Do I need to filter my drinking water?
Municipal delivers high quality water that meets drinking water regulations. Household water filtration is typically not required, however, you may have a taste preference, health condition, or a water quality issue caused by your home plumbing that filtration can address.
What issues can a household water filter address?
Lead removal. While lead is rarely found in our source waters, lead can be found in the plumbing inside some homes and businesses. Lead in household plumbing can dissolve into drinking water when it sits in the pipes for several hours. A lead-certified filter will remove lead.
Taste and odor preference. Some customers prefer the taste and smell of filtered water, or they may have old iron pipes in their home that impact the taste of their water.
Chlorine sensitivity. Customers with a chloramine (chlorine ammonia) sensitivity may prefer to filter their drinking water or install a shower head that removes chloramine.
Cryptosporidium cyst removal. Customers who are immune compromised may be advised by their health care provider to filter their water to remove Cryptosporidium cysts.
How do water filters work?
Many household water filtration systems use carbon, charcoal, or a blend of filter media to remove contaminants when water flows through the filter media. Depending on the type of filter, contaminants either get trapped in the pores of the filter or they adhere/absorb to the surface of the filter media. For Reverse Osmosis (RO) systems, the water is usually treated with a pre-filter, a carbon filter, an RO membrane, and a post-filter.
Choosing a Water Filter
What should I know before purchasing a home water filter or treatment device?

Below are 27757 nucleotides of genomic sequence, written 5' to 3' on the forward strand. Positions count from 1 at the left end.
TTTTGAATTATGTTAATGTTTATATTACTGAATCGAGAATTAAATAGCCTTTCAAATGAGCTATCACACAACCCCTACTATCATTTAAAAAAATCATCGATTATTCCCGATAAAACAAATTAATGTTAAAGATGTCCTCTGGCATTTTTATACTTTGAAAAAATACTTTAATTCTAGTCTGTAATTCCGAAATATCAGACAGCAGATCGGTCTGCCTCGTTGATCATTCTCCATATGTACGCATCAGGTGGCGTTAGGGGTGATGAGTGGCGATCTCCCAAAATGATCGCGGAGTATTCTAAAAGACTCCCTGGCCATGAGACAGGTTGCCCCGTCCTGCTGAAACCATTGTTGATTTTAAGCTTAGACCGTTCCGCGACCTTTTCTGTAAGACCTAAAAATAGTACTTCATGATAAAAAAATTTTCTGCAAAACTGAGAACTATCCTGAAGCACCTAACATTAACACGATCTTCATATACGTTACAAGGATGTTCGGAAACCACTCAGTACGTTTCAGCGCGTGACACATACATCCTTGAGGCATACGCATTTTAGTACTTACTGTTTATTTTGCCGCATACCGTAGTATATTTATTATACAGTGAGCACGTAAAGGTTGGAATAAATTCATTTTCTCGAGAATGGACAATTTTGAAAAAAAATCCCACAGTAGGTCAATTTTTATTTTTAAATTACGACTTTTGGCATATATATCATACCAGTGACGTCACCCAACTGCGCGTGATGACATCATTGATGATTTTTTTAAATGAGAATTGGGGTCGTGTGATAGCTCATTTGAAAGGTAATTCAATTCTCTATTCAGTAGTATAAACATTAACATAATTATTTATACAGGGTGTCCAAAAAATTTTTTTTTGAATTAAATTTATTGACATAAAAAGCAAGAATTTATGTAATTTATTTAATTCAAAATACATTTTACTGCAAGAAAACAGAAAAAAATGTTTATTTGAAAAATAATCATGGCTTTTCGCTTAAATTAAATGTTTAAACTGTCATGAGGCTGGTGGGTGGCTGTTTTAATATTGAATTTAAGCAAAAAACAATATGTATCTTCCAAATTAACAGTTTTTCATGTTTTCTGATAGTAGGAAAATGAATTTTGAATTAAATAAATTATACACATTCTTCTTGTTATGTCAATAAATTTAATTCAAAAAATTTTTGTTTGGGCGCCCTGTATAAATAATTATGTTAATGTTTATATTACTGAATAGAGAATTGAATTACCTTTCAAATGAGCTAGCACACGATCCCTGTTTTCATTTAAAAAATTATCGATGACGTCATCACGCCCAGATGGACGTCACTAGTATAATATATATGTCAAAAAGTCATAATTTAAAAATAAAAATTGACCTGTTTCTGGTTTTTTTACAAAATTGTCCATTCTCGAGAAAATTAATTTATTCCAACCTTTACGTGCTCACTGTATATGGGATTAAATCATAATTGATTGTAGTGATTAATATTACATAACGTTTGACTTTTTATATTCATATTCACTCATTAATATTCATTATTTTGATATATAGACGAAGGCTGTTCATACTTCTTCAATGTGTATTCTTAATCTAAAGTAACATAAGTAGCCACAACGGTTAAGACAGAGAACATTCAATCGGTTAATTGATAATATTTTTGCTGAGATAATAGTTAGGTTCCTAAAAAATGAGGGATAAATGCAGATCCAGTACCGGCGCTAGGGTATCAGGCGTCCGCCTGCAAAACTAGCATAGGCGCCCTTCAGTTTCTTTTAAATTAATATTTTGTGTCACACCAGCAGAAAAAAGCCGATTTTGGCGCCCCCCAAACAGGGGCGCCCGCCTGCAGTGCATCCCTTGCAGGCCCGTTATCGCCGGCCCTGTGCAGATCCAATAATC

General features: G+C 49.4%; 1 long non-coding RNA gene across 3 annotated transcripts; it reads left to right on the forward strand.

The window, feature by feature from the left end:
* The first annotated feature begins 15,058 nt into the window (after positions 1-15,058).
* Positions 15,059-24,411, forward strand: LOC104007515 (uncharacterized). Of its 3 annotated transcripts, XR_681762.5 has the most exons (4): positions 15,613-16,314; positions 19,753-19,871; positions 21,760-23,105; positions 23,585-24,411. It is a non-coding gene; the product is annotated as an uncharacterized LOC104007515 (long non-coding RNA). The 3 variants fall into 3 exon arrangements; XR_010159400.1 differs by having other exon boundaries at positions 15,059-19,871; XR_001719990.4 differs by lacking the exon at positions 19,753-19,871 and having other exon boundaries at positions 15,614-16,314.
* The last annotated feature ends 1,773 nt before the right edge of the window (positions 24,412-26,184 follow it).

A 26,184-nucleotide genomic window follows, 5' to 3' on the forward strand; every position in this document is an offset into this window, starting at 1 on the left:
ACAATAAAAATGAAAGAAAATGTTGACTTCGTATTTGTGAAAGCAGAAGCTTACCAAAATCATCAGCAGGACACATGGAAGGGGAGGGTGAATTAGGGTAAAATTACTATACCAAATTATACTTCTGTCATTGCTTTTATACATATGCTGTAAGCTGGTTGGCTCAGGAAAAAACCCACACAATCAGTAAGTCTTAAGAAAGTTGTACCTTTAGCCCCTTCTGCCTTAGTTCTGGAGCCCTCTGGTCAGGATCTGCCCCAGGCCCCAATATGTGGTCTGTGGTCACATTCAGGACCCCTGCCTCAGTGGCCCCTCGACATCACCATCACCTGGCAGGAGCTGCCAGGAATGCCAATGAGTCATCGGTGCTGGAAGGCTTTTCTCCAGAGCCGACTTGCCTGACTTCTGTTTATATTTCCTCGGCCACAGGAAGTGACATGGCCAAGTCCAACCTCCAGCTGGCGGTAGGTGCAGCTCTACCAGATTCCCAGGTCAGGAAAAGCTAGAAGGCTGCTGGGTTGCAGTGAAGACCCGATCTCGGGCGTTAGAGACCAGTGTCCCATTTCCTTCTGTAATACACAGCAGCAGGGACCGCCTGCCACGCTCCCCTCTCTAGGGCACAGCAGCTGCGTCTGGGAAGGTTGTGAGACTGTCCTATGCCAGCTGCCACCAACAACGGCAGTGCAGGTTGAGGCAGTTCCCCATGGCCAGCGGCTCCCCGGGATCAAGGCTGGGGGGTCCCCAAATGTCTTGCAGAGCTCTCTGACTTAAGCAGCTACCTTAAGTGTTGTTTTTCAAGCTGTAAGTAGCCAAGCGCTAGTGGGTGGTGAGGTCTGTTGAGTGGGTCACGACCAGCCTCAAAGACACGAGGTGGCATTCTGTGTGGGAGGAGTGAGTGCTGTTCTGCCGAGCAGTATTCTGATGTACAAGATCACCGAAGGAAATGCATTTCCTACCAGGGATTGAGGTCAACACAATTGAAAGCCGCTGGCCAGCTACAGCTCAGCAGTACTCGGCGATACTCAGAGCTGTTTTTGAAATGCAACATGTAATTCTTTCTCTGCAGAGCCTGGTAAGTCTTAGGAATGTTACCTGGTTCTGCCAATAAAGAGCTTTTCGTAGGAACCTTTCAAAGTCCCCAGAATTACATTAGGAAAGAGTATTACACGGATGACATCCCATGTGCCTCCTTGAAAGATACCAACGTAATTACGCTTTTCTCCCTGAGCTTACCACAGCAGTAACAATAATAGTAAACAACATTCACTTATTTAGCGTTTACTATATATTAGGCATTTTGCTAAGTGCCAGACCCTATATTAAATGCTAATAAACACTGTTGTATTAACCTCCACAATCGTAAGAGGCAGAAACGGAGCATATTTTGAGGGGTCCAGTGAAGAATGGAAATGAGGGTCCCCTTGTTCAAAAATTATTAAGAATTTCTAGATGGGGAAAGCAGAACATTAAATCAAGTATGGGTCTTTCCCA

Determine what you want a treatment device to do, such as remove tastes and odors, or remove contaminants, such as lead.
When selecting a household water filter, it is important to know that not all filters are the same. Read the packaging carefully and only purchase certified filters.
NSF/ANSI Standard 42: Filters with this certification change the aesthetics of the water and reduce non-health related contaminants. The contaminants reduced will vary by filter.
NSF/ANSI Standard 53: Filters with this certification reduce contaminants that are harmful to health. The contaminants reduced will vary by filter.
NSF/ANSI Standard 58: This certification applies to Reverse Osmosis treatment systems.
NSF/ANSI Standard 177: This certification applies to shower head filtration systems, for the reduction of free chlorine.
Do not rely on the NSF/ANSI certification alone. Make sure the packaging specifically lists the contaminant you wish to reduce. For example, you may find two filters that are both NSF/ANSI 53 certified, but only one of them may have been certified for lead reduction.
What types of certified household filters are on the market?
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